Don’t hunt an animal that you can’t kill, his detractors would say. He, however, went for the hunt and killed the animal!

The new renegade on the Indian political landscape, Arvind Kejriwal, surprised everybody when he emerged the winner in his first battle of the ballot. A documentary film — An Insignificant Man — captures maverick Kejriwal’s journey from nobody to somebody. The nearly 95-minute political thriller is extracted from hundreds of hours of real-life videos.

Entering politics on the anti-corruption plank, Kejriwal’s charisma to instantly connect with the people is what the film delves into. The film gives us an idea how his slogan of Swaraj (people’s government) and corruption-free governance are lapped up by the lower strata in the national capital. Also, it underlines the power of the common man in a democracy.

Directed by Khushboo Ranka and Vinay Shukla, ‘An Insignificant Man’ makes the viewers to believe that change is possible and one only needs to stand up firmly against the system. The film has already been released in some parts of the world and is scheduled to be released on November 17 in India.

Former tax official, Kejriwal first joined the Anna Hazare’s Jan Lokpal Bill movement. With a handful of like-minded social activists, Kejriwal tests the waters by going to the masses with the agenda to let people have say in the governance and boot out the corrupt. Buoyed by the response, Kejriwal and his close aides form a political outfit — Aam Aadmi Party (AAP) — and decide to fight the Delhi Assembly elections in 2013. The decision is taken after a referendum in the congested bylanes where the Delhi’s marginalised population live.

The activism of Santosh Koli, a resilient Kejriwal supporter, who died after getting injured in an accident, also catches the viewer’s attention. The vociferous and devoted activist is the only ‘martyr’ shown in the film whose accident occurred after she was threatened by the people she had become a threat to. Santosh was running a campaign and filing RTI applications to stop pilferage of subsidised grains meant for the poor.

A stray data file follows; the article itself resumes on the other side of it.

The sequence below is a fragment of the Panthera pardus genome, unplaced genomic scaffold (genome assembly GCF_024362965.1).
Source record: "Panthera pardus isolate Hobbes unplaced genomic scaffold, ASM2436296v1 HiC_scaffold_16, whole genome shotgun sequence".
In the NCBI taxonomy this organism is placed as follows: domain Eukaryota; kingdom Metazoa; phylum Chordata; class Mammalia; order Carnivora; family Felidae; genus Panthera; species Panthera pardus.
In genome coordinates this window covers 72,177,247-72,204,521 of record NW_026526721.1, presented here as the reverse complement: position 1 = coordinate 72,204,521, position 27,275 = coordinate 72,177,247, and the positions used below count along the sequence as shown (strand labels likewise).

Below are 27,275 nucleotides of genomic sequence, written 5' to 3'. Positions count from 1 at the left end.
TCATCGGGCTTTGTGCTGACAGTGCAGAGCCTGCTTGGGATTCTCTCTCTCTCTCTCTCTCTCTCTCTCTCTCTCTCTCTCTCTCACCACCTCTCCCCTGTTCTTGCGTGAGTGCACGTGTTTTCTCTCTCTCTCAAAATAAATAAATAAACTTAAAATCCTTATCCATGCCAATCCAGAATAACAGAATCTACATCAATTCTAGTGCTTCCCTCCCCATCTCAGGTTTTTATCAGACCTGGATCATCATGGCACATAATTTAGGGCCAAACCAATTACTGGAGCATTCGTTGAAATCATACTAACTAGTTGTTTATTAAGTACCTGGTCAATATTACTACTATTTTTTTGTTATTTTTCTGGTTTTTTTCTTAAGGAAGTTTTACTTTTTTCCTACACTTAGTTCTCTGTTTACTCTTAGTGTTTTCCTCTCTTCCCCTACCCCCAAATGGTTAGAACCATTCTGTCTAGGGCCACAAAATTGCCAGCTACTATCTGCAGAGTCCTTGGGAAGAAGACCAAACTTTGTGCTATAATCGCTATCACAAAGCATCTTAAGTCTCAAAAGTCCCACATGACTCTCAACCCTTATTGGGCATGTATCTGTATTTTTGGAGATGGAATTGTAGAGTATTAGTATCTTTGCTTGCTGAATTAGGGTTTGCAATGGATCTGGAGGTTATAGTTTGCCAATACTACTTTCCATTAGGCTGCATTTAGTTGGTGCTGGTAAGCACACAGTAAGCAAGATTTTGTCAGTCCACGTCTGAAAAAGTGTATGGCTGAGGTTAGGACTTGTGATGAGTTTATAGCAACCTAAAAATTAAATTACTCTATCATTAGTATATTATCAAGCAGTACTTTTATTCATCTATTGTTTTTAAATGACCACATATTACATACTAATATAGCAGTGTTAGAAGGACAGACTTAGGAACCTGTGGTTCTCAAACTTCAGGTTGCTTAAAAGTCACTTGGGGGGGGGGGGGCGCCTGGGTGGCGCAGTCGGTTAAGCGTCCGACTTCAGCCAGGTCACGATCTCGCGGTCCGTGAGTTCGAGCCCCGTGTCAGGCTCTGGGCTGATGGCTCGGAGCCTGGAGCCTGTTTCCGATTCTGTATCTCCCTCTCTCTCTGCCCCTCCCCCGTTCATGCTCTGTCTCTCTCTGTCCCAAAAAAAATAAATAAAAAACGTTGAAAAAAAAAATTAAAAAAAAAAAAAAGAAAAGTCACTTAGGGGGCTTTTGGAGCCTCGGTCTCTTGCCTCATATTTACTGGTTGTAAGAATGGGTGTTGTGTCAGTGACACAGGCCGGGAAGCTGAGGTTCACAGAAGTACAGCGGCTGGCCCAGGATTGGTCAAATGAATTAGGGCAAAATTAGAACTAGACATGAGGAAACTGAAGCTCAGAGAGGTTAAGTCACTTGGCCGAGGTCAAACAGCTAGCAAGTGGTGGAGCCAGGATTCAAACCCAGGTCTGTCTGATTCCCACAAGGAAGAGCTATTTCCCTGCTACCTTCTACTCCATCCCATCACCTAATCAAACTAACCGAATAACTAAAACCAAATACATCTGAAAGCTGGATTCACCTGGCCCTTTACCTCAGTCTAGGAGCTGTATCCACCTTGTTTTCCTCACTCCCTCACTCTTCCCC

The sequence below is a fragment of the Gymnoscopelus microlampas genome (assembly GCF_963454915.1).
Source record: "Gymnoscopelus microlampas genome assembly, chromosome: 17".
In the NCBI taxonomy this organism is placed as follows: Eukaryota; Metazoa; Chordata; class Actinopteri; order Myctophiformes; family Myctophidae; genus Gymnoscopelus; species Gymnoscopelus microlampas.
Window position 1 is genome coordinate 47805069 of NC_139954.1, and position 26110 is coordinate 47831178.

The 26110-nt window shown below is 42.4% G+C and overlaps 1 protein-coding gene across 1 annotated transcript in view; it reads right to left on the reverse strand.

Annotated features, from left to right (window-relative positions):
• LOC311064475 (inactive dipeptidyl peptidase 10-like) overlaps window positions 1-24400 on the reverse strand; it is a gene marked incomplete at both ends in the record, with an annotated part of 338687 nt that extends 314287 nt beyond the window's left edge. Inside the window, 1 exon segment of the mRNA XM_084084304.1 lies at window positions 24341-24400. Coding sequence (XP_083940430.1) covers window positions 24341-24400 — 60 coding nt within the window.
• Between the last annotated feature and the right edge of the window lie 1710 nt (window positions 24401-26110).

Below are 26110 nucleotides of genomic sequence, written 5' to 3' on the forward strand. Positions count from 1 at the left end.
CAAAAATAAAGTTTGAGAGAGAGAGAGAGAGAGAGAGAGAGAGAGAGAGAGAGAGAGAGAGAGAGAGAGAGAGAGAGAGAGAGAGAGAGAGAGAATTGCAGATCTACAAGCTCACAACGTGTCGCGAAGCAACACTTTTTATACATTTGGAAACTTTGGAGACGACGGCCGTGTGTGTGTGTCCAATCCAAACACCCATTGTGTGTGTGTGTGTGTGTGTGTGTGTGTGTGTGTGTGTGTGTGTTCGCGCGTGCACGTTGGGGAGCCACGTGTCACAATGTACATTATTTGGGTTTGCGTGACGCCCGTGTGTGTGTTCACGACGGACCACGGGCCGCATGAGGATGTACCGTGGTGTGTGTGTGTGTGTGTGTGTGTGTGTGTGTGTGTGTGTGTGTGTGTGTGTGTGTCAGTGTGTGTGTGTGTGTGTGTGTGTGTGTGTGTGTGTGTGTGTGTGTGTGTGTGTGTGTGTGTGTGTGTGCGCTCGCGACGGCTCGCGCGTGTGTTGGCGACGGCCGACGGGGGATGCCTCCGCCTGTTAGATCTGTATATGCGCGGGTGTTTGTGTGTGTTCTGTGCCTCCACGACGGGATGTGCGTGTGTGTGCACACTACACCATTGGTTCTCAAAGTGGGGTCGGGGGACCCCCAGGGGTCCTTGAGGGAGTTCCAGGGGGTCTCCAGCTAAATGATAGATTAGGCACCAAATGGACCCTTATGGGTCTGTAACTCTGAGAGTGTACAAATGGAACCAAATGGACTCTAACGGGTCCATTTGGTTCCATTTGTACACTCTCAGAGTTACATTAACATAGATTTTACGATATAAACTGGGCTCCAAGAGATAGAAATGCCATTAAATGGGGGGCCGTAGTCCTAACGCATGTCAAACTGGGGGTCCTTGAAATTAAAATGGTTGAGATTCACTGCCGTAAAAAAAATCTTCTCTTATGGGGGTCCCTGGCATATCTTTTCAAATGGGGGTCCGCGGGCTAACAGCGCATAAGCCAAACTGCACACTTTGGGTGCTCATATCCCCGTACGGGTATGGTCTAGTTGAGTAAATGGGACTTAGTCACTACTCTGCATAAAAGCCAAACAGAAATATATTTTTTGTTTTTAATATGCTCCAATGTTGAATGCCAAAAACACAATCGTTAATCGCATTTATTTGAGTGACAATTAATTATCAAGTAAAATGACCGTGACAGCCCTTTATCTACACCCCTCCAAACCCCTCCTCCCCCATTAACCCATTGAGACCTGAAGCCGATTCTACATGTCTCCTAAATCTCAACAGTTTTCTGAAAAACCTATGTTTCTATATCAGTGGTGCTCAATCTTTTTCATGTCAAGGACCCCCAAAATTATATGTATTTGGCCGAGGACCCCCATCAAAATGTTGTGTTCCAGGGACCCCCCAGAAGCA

AAP banked on the funding from the crowd to meet the election expenses when, as a tradition, money flowed in the reverse direction during polls. Crowdfunding to match the established political parties with deep pockets looked a foolish idea, but Kejriwal made it work. Kejriwal and members of his core team comprising Yogendra Yadav, Kumar Vishwas, Sanjay Singh, etc., go to the masses and make them take pledge not to accept favours in cash or kind from politicians in lieu of their vote.

The AAP leaders weave the election campaign around costly water and electricity in Delhi. The party promises to reduce the electricity bills to half and provide 700 litres of free water if it is voted to power. This strikes the nerves of the Delhites as people in hordes come to the party leaders with complaints of overcharging and exorbitant bills.

In the run up to the December 2013 polls, the party faces intimidation, violence, attempts to buy its supporters, along with the ‘suspicious’ accidental death of Santosh Koli, its candidate from Seemapuri.

Kejriwal himself takes the biggest challenge and files nomination against the then Delhi Chief Minister Sheila Dikshit from the Gol Market seat.

On the result day, 8 December 2013, Kejriwal’s AAP emerges as the second largest party with 28 seats even as no single party has the mandate to form the government. The BJP emerges as the single largest party with 31 seats. And, Kejriwal is among the winners!

With eight seats, Congress offers unconditional support to AAP and Kejriwal announces a public referendum to decide whether or not to form the government with Congress’ support. Going by the public sentiment, Kejriwal stakes claim to form the government and takes oath as Delhi Chief Minister at Ramlila Maidan in the presence of thousands of supporters. This is the first drift from the tradition of organising the ceremony at Raj Bhawan.

The film ends even as the bigger success to AAP came in the snap polls about a year later (February 2015) when the AAP won 67 of the 72 seats, an unprecedented mandate.

The film runs text on some developments, including the expulsion of Yogendra Yadav from the party. When director Khushboo Ranka was asked why the film couldn’t be stretched at least till the landslide victory for the AAP, she said: “The project was wrapped up before all this happened.”

Only the film has ended, Kejriwal and his style of politics live on. How successful they will be, only time will tell.